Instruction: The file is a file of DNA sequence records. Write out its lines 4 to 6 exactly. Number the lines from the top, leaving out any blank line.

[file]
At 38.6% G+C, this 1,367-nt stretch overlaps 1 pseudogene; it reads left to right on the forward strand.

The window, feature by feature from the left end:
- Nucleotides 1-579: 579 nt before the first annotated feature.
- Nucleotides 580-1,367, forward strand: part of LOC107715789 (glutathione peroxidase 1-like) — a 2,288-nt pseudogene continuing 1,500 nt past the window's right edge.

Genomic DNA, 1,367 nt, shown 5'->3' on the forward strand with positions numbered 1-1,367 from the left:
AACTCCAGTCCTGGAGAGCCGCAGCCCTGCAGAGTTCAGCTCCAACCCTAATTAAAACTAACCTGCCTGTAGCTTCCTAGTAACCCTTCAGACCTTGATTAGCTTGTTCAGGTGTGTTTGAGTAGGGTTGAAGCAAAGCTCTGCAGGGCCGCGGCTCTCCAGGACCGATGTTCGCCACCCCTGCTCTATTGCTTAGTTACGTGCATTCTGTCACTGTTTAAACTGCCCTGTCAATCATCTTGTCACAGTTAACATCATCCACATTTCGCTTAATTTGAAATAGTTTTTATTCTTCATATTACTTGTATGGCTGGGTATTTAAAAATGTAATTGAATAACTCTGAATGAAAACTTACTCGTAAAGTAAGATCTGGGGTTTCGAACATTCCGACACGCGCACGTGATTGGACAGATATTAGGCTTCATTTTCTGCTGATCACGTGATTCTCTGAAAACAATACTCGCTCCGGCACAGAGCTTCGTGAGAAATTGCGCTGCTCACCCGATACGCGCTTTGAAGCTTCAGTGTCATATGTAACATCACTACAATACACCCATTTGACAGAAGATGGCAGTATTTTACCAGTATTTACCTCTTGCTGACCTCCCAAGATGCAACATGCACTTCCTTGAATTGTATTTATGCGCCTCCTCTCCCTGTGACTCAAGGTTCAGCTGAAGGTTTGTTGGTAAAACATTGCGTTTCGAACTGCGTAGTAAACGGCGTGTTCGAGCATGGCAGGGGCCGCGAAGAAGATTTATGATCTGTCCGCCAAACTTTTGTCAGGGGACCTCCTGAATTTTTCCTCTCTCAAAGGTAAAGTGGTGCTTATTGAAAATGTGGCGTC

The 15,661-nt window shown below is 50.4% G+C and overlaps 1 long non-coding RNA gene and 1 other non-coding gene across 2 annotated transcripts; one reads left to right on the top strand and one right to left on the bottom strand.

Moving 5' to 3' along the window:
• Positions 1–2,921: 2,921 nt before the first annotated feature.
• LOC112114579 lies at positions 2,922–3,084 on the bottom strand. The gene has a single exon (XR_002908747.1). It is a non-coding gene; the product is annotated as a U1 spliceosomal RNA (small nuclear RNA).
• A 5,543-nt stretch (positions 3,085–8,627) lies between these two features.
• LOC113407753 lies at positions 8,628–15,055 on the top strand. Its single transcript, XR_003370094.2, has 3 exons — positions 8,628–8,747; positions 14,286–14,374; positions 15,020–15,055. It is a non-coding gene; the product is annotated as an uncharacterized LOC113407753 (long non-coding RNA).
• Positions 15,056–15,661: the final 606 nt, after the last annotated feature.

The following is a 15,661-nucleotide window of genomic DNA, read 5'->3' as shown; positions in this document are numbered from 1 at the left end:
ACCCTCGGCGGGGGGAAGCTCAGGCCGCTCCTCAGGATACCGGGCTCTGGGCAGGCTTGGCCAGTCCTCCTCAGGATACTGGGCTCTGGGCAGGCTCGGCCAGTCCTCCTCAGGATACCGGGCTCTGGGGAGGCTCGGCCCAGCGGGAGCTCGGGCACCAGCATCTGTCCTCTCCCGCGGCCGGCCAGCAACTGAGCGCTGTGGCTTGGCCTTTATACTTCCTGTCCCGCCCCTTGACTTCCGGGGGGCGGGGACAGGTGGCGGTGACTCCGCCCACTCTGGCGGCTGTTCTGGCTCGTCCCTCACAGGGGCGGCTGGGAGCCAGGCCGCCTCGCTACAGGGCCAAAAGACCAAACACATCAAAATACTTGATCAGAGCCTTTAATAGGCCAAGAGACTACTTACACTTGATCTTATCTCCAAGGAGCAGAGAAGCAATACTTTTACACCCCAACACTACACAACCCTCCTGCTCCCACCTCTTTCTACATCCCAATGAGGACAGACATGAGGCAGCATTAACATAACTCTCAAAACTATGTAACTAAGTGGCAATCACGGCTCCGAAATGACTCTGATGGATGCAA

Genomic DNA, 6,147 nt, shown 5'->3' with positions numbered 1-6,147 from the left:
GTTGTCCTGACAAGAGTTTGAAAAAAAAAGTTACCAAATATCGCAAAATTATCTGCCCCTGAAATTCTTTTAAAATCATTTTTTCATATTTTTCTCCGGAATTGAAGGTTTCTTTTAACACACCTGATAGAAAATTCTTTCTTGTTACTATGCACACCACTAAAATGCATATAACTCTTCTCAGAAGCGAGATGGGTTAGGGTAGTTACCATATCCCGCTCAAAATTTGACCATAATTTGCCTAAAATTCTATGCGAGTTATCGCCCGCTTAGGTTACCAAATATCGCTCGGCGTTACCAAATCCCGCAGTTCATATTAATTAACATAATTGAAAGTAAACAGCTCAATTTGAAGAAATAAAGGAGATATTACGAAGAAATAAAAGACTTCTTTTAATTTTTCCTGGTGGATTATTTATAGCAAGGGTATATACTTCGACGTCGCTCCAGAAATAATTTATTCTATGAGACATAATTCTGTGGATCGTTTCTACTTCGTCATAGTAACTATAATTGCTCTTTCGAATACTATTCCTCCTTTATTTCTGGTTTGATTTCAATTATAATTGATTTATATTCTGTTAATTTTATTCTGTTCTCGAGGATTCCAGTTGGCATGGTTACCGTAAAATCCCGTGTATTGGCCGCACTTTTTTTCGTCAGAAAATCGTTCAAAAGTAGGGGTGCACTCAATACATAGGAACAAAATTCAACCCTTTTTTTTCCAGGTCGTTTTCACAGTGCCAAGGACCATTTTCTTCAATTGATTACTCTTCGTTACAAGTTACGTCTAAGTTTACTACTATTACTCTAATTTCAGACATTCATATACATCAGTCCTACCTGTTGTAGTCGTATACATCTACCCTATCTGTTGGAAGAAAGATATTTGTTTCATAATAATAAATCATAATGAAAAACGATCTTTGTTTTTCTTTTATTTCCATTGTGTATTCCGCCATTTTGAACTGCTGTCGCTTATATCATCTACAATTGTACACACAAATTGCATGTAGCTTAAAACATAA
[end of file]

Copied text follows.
- Nucleotides 580-1,367, forward strand: part of LOC107715789 (glutathione peroxidase 1-like) — a 2,288-nt pseudogene continuing 1,500 nt past the window's right edge.

Genomic DNA, 1,367 nt, shown 5'->3' on the forward strand with positions numbered 1-1,367 from the left:
AACTCCAGTCCTGGAGAGCCGCAGCCCTGCAGAGTTCAGCTCCAACCCTAATTAAAACTAACCTGCCTGTAGCTTCCTAGTAACCCTTCAGACCTTGATTAGCTTGTTCAGGTGTGTTTGAGTAGGGTTGAAGCAAAGCTCTGCAGGGCCGCGGCTCTCCAGGACCGATGTTCGCCACCCCTGCTCTATTGCTTAGTTACGTGCATTCTGTCACTGTTTAAACTGCCCTGTCAATCATCTTGTCACAGTTAACATCATCCACATTTCGCTTAATTTGAAATAGTTTTTATTCTTCATATTACTTGTATGGCTGGGTATTTAAAAATGTAATTGAATAACTCTGAATGAAAACTTACTCGTAAAGTAAGATCTGGGGTTTCGAACATTCCGACACGCGCACGTGATTGGACAGATATTAGGCTTCATTTTCTGCTGATCACGTGATTCTCTGAAAACAATACTCGCTCCGGCACAGAGCTTCGTGAGAAATTGCGCTGCTCACCCGATACGCGCTTTGAAGCTTCAGTGTCATATGTAACATCACTACAATACACCCATTTGACAGAAGATGGCAGTATTTTACCAGTATTTACCTCTTGCTGACCTCCCAAGATGCAACATGCACTTCCTTGAATTGTATTTATGCGCCTCCTCTCCCTGTGACTCAAGGTTCAGCTGAAGGTTTGTTGGTAAAACATTGCGTTTCGAACTGCGTAGTAAACGGCGTGTTCGAGCATGGCAGGGGCCGCGAAGAAGATTTATGATCTGTCCGCCAAACTTTTGTCAGGGGACCTCCTGAATTTTTCCTCTCTCAAAGGTAAAGTGGTGCTTATTGAAAATGTGGCGTC